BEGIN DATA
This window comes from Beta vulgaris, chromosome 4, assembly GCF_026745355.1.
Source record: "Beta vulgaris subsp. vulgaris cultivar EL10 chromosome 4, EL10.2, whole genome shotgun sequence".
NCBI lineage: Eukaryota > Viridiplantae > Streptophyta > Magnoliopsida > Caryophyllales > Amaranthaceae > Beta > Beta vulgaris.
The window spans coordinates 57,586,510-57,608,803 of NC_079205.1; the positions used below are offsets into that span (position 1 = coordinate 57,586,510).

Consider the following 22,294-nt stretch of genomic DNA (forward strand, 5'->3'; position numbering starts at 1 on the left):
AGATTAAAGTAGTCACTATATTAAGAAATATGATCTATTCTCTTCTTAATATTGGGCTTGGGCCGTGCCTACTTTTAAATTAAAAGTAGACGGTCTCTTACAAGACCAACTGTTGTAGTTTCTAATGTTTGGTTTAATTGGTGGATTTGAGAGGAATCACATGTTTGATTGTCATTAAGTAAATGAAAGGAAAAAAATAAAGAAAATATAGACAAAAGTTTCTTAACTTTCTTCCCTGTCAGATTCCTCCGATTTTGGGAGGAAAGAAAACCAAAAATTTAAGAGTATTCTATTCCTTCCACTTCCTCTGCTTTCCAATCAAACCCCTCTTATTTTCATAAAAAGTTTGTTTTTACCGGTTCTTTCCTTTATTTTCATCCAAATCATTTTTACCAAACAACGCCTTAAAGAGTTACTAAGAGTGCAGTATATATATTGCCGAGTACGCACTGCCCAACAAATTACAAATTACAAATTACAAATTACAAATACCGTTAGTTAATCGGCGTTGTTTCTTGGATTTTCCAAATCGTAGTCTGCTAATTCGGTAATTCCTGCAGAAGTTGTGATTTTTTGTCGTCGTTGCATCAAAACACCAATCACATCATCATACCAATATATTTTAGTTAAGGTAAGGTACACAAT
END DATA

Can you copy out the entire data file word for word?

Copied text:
This window comes from Beta vulgaris, chromosome 4, assembly GCF_026745355.1.
Source record: "Beta vulgaris subsp. vulgaris cultivar EL10 chromosome 4, EL10.2, whole genome shotgun sequence".
NCBI lineage: Eukaryota > Viridiplantae > Streptophyta > Magnoliopsida > Caryophyllales > Amaranthaceae > Beta > Beta vulgaris.
The window spans coordinates 57,586,510-57,608,803 of NC_079205.1; the positions used below are offsets into that span (position 1 = coordinate 57,586,510).

Consider the following 22,294-nt stretch of genomic DNA (forward strand, 5'->3'; position numbering starts at 1 on the left):
AGATTAAAGTAGTCACTATATTAAGAAATATGATCTATTCTCTTCTTAATATTGGGCTTGGGCCGTGCCTACTTTTAAATTAAAAGTAGACGGTCTCTTACAAGACCAACTGTTGTAGTTTCTAATGTTTGGTTTAATTGGTGGATTTGAGAGGAATCACATGTTTGATTGTCATTAAGTAAATGAAAGGAAAAAAATAAAGAAAATATAGACAAAAGTTTCTTAACTTTCTTCCCTGTCAGATTCCTCCGATTTTGGGAGGAAAGAAAACCAAAAATTTAAGAGTATTCTATTCCTTCCACTTCCTCTGCTTTCCAATCAAACCCCTCTTATTTTCATAAAAAGTTTGTTTTTACCGGTTCTTTCCTTTATTTTCATCCAAATCATTTTTACCAAACAACGCCTTAAAGAGTTACTAAGAGTGCAGTATATATATTGCCGAGTACGCACTGCCCAACAAATTACAAATTACAAATTACAAATTACAAATACCGTTAGTTAATCGGCGTTGTTTCTTGGATTTTCCAAATCGTAGTCTGCTAATTCGGTAATTCCTGCAGAAGTTGTGATTTTTTGTCGTCGTTGCATCAAAACACCAATCACATCATCATACCAATATATTTTAGTTAAGGTAAGGTACACAAT